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Women, History & Popular Fiction


UNSUITABLE is an events series that engages students and members of the Durham community in a discussion of women’s interests and popular fiction. It is run in conjunction with "Publishing & Marketing Popular Fiction: A Case Study of the Romance Novel" course at Duke University.

All events are free and open to the public. Seating is limited.


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Spring 2018 Events


UNSUITABLE #18 - Caroline Perny
"The Big Business of Selling Romance"
Romance novels account for 34% of all fiction sold annually and have spawned some of the largest blockbuster franchises of our time. But what’s the real reason readers gobble them up? Strong heroines? Sex-on-the-page? The Happily Ever After? Muscly guys on the covers? Romance is both a niche market and a multi-billion dollar industry. How does a publishing company garner publicity, spur sales, and ultimately get respect for a genre that inspires both derision and adoration?


UNSUITABLE #19 - Damon Suede
"Queer Romance Goes Mainstream"
At its origins in the 1970’s, mainstream genre romance emphasized the love stories of heterosexual, cisgendered couples. LGBTQ romance was often categorized as “erotic” romance, even when the level of sensuality was similar to mainstream non-erotic romance. But recently, authors of genre romance featuring gay, lesbian, transgender, and bisexual protagonists have risen to the top of mainstream romance lists in contemporary, historical, paranormal and other categories. What part did authors, readers and publishing houses play in bringing this about?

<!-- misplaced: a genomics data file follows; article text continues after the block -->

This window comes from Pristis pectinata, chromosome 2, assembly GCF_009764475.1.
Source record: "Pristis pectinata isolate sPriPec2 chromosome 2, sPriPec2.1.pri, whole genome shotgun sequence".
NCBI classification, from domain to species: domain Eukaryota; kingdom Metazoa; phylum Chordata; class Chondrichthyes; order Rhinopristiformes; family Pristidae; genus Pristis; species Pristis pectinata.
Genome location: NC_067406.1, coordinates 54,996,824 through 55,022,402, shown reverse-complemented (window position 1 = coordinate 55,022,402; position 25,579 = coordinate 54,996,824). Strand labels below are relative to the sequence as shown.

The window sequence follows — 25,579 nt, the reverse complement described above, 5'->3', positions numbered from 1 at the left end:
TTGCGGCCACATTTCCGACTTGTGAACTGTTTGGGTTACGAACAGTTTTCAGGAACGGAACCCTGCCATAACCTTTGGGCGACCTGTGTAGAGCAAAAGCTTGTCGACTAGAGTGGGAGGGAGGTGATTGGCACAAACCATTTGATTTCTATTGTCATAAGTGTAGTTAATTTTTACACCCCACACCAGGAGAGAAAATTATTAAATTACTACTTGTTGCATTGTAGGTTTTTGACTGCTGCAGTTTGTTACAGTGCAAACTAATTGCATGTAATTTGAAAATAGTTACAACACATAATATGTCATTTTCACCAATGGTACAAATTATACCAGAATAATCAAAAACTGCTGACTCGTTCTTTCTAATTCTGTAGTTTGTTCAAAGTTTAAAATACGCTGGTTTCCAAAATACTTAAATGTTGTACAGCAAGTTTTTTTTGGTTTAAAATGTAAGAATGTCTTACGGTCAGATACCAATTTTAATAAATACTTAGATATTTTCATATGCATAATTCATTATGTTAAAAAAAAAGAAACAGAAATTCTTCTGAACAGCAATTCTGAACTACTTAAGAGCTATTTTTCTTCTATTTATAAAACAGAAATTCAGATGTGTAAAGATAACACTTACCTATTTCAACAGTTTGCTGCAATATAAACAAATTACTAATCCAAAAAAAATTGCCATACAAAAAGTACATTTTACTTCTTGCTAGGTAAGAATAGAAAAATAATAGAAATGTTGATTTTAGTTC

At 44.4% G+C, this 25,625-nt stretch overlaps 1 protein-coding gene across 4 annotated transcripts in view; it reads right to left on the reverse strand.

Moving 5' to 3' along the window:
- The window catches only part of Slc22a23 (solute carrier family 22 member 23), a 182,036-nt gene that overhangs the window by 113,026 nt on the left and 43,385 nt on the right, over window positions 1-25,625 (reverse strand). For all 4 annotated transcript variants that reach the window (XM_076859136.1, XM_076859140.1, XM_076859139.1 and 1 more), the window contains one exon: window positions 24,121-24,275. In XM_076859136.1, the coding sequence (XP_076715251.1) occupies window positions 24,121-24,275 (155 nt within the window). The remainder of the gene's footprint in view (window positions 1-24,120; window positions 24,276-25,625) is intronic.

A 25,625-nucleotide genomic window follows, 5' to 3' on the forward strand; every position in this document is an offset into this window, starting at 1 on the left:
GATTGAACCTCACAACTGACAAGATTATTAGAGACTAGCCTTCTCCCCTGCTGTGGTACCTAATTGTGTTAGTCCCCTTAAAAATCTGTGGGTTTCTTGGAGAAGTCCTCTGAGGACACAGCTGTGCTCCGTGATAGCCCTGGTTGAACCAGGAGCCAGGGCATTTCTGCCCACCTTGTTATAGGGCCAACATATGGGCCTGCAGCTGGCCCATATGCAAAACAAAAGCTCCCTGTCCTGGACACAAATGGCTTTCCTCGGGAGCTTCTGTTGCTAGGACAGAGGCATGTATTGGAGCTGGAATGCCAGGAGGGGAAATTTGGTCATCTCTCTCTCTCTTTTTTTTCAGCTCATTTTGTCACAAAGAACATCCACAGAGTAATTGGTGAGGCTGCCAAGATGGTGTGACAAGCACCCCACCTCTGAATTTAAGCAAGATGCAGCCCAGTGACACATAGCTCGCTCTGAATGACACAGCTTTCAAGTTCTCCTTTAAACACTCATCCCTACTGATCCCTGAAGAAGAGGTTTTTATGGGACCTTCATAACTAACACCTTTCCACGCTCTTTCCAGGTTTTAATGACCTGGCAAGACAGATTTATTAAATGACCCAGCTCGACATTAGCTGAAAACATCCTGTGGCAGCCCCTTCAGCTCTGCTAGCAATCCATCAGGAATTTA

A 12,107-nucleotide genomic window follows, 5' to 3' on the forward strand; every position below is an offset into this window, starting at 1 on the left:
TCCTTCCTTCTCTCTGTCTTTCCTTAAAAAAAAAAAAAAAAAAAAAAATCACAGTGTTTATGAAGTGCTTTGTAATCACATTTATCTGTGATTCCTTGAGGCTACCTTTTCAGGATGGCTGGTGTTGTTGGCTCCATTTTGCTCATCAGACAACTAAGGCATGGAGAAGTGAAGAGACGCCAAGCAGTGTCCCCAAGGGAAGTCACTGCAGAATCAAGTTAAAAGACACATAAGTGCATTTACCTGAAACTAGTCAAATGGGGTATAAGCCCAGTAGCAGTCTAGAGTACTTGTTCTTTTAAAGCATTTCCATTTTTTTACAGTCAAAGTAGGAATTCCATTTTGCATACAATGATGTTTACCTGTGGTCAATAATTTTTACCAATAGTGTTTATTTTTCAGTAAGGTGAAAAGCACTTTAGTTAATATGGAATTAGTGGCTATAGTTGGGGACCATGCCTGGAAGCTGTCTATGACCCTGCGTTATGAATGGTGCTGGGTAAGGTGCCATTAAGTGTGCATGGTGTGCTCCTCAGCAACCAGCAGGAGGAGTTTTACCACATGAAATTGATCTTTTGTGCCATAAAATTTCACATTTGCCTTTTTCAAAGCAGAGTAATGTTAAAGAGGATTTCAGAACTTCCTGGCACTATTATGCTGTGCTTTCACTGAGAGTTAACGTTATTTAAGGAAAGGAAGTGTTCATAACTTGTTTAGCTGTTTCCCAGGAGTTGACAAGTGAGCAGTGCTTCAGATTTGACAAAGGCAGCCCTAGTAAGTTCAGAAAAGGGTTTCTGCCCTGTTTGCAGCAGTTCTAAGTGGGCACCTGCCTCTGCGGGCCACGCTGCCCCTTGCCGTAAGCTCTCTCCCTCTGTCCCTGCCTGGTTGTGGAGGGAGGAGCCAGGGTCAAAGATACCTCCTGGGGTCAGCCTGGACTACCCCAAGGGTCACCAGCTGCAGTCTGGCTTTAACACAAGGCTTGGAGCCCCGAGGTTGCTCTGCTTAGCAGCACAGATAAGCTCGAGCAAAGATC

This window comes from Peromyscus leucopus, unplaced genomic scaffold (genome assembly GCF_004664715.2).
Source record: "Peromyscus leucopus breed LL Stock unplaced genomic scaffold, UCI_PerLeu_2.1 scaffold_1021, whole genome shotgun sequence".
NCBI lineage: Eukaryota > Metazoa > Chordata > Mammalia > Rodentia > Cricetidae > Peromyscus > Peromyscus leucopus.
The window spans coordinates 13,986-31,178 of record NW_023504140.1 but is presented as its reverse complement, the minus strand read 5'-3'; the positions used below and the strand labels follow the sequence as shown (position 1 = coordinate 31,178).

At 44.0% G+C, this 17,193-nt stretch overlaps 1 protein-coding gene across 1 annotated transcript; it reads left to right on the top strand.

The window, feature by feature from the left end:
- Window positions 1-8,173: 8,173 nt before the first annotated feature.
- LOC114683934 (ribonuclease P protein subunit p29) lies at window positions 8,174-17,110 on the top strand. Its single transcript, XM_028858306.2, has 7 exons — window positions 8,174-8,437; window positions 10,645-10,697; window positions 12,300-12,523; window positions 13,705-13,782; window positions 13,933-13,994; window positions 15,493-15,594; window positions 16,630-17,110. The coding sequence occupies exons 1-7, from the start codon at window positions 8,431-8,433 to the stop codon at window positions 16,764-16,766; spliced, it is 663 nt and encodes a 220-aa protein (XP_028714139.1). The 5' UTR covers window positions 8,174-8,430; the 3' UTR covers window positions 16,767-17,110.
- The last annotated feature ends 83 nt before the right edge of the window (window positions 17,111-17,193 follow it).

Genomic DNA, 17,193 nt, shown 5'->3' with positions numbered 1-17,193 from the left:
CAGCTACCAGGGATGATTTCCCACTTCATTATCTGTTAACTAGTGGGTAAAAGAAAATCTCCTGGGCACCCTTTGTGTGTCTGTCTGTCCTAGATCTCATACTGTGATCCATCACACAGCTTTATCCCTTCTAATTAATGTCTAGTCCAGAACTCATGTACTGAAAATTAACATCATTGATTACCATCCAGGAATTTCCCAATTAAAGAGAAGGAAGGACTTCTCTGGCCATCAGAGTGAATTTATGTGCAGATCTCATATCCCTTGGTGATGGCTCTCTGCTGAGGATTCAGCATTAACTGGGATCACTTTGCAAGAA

UNSUITABLE #20 - Piper Huguley
"Religion, Race, and Readers: Writing African-American Inspirational Historical Romance"
For decades, genre romance novels featuring heroes and heroines of color were considered niche market fiction, and likewise for “inspirational” romance featuring characters facing spiritual challenges. Now Christian fiction accounts for a massive proportion of the US fiction market, while authors of African-American romance are still fighting for equal recognition in a largely white industry. What role are both readers and publishers playing in increasing diversity in romance fiction, and how does an author of Christian African-American romance fight that battle as both writer and scholar?


UNSUITABLE #21 - Barbara Claypole White
"When Romance Isn't 'Trashy': Fiction and Perception"
“Women’s Fiction” is a broad category including contemporary blockbusters like Elizabeth Gilbert’s Eat, Pray, Love and Nicholas Sparks’s The Notebook, as well as light popular comedy like Helen Fielding’s Bridget Jones’ Diary and rich historical narratives like Kristin Hannah’s The Nightingale. If all of these novels include central love stories, why aren’t they considered part of the huge romance genre? What determines how a novel will be packaged and sold: quality of writing, author platform, the seriousness of issues in the story, cover images, publicity and marketing departments, booksellers, or reader expectations? One author shares her experiences writing and publishing women’s fiction in the new millennium.


UNSUITABLE #22 - Erin Gloria Ryan, Charlotte Sussman, and Adriane Lentz-Smith